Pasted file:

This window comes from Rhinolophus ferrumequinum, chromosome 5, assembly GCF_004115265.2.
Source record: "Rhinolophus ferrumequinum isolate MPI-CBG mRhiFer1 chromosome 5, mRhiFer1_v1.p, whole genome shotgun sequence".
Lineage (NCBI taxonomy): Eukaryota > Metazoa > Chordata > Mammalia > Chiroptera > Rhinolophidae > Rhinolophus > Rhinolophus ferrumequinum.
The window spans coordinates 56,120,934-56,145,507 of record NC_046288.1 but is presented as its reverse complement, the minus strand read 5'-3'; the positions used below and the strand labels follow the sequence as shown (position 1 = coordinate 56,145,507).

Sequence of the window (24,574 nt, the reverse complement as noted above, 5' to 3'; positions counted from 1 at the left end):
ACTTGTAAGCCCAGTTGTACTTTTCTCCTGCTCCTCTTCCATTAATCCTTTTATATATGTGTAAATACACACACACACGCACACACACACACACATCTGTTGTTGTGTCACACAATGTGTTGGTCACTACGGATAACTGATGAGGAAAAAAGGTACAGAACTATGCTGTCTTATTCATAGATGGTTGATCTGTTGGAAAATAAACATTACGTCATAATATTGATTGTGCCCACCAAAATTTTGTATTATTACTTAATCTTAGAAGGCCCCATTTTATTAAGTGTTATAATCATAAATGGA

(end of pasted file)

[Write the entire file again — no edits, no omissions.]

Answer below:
This window comes from Rhinolophus ferrumequinum, chromosome 5, assembly GCF_004115265.2.
Source record: "Rhinolophus ferrumequinum isolate MPI-CBG mRhiFer1 chromosome 5, mRhiFer1_v1.p, whole genome shotgun sequence".
Lineage (NCBI taxonomy): Eukaryota > Metazoa > Chordata > Mammalia > Chiroptera > Rhinolophidae > Rhinolophus > Rhinolophus ferrumequinum.
The window spans coordinates 56,120,934-56,145,507 of record NC_046288.1 but is presented as its reverse complement, the minus strand read 5'-3'; the positions used below and the strand labels follow the sequence as shown (position 1 = coordinate 56,145,507).

Sequence of the window (24,574 nt, the reverse complement as noted above, 5' to 3'; positions counted from 1 at the left end):
ACTTGTAAGCCCAGTTGTACTTTTCTCCTGCTCCTCTTCCATTAATCCTTTTATATATGTGTAAATACACACACACACGCACACACACACACACATCTGTTGTTGTGTCACACAATGTGTTGGTCACTACGGATAACTGATGAGGAAAAAAGGTACAGAACTATGCTGTCTTATTCATAGATGGTTGATCTGTTGGAAAATAAACATTACGTCATAATATTGATTGTGCCCACCAAAATTTTGTATTATTACTTAATCTTAGAAGGCCCCATTTTATTAAGTGTTATAATCATAAATGGA